This part of the year brings out my drama king aspirations. Thanksgiving is my favorite American holiday, a day I’ve celebrated eight times; from 2006, my first time do so, up until the last time I celebrated it in New York in 2013. As much as it is a day to give thanks and honor God for the blessings He has given, and look back at the people and experiences that have made me a better person, Thanksgiving is my marker for the number of years I’ve been in New York. My second Thanksgiving in 2007 marked my first year in the city, the same holiday I celebrated in 2013 would marked my last full year living in the states (at least for now).
I miss New York, big time. There was never a day since I moved back to the Philippines in 2014 that I didn’t think, pray, or dream that I’m back in the city. I’ve prayed the same prayer since my first day in Manila – “Lord, bring me back to New York.” My Mom, my friends from church, and even the students I’m helping grow in their faith have been saturated (sometimes exasperated) with my pleas of wanting to go “home.”
PASIG CITY, PHILIPPINES- Friday night’s attacks in Paris once again reminded us of the reality of evil. It is a showcase of what can happen when hate is seeded in people’s hearts. Hate, anger, disdain, intolerance, and rage, when nurtured, can lead to deadly expressions.
In these instances, which we hope would be as rare as they come, it’s important to be mindful of the words that we speak and the messages we post in our social media profiles. Evil can manifest in its simplest forms, and well-intentioned venting of disgust from this horrific attack can be misguided and laced with hate toward others.
TEL AVIV, ISRAEL- The tongue has the power of life and death. Those who love it will eat its fruit. Two major ideas inspired by Proverbs 18:21.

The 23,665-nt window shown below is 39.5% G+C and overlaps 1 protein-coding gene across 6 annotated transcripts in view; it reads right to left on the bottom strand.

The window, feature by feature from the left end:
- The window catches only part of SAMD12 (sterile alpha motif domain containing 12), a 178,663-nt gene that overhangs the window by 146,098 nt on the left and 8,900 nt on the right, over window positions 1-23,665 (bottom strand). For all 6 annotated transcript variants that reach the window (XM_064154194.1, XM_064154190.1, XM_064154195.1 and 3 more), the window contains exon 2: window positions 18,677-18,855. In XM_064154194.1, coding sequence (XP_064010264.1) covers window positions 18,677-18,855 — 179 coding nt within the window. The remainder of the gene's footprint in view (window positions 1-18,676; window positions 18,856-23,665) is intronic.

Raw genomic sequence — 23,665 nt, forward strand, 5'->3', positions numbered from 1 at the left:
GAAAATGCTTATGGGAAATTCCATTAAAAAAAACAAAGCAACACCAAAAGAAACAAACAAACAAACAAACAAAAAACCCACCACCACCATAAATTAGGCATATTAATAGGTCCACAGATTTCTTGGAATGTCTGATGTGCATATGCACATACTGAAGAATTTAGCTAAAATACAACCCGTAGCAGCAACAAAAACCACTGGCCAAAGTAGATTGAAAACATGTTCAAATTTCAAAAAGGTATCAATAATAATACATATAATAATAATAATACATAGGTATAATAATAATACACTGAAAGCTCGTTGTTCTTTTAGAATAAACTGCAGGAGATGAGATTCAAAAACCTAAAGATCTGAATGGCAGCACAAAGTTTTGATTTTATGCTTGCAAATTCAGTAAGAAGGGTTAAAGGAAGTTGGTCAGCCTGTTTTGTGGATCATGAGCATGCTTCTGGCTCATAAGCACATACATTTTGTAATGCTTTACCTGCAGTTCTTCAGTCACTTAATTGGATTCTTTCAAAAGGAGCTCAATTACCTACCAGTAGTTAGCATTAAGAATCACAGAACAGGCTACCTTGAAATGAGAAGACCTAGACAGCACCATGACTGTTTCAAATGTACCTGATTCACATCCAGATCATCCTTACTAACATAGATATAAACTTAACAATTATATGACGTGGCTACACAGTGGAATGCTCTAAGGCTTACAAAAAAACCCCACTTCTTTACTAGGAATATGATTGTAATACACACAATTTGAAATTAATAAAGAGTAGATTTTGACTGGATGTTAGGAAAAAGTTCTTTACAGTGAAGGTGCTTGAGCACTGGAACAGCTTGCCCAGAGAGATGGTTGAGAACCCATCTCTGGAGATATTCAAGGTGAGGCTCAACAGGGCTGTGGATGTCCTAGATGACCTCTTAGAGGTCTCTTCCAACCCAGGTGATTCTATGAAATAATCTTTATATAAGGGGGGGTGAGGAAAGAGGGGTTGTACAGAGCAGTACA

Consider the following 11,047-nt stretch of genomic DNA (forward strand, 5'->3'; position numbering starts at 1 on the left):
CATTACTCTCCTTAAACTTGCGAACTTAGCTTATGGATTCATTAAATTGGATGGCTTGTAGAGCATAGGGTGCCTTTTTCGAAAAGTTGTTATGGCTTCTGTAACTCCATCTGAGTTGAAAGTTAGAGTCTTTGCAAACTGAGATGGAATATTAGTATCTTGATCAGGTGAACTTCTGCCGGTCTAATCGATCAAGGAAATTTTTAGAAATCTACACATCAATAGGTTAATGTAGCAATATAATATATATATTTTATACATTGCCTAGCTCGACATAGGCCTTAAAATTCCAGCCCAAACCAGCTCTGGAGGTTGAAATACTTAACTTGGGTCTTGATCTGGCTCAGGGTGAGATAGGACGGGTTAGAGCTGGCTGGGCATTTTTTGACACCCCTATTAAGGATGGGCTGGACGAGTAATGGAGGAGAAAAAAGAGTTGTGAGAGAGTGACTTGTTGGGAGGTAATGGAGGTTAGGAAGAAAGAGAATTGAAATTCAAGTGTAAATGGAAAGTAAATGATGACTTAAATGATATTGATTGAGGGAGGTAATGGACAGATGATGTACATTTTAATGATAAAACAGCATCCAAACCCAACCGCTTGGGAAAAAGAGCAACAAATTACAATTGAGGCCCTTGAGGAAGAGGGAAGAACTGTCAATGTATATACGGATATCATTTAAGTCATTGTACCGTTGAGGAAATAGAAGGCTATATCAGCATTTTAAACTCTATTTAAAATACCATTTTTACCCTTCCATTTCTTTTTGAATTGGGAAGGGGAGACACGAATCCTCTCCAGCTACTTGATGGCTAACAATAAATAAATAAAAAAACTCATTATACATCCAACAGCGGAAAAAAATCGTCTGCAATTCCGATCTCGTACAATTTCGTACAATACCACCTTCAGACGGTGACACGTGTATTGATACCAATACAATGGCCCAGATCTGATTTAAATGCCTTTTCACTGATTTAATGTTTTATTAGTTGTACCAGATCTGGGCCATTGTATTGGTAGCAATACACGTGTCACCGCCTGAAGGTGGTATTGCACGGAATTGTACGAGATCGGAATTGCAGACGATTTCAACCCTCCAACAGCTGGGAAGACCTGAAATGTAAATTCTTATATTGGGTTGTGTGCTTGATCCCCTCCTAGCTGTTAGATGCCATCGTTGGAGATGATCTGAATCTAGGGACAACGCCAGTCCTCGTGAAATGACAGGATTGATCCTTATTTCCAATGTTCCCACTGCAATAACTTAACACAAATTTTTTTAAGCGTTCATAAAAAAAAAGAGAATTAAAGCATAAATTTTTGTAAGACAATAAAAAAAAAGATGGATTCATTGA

This is just one of the many verses that highlight the significance of speech, the power of our words. Proverbs was written by no less than one of the richest man in history and also considered one of the wisest. King Solomon, during his reign some 3,000 years ago penned this book. Now, I would guess for anyone who wants to be rich and wise, learning from this ancient leader isn’t a bad idea.
We call it timeless, universal, and for some, absolute. Values – those which we believe in and adhere to and have dutifully integrated into our way of life as Filipinos, is more attractive and dear to our hearts than we think. And yes, we can all thank Alden Richards, Maine Mendoza, Wally Bayola, and the legendary cast of Eat Bulaga led by Tito, Vic, and Joey for this mainstream realization.
AlDub, which at this point bears no significance to explain what it is, may have been born out of serendipity. It was a fantasized phenomenon that has provided a windfall of views and advertising revenue for the 36-year-old TV program. But though the intent was mainly for eyeballs, the accidental love team, and its supporting cast struck a chord in our hearts. This KalyeSerye segment’s story resonated so deep – tens of million of tweets show how.
TEL AVIV, ISRAEL- Elections begun last week when the COMELEC opened its doors so candidates can file their Certificates of Candidacy, enabling their names to be at the ballot. A report by Rappler’s Paterno Esmaquel II noted that those who filed for candidacy to run as president broke records, standing at 130.
According to the candidates, they all want to serve the country. They’re all putting forth promises. They’re all heralding themselves as hope for the nation.
But hope, as I’ve discovered, can rarely (if ever) come from a person or circumstance.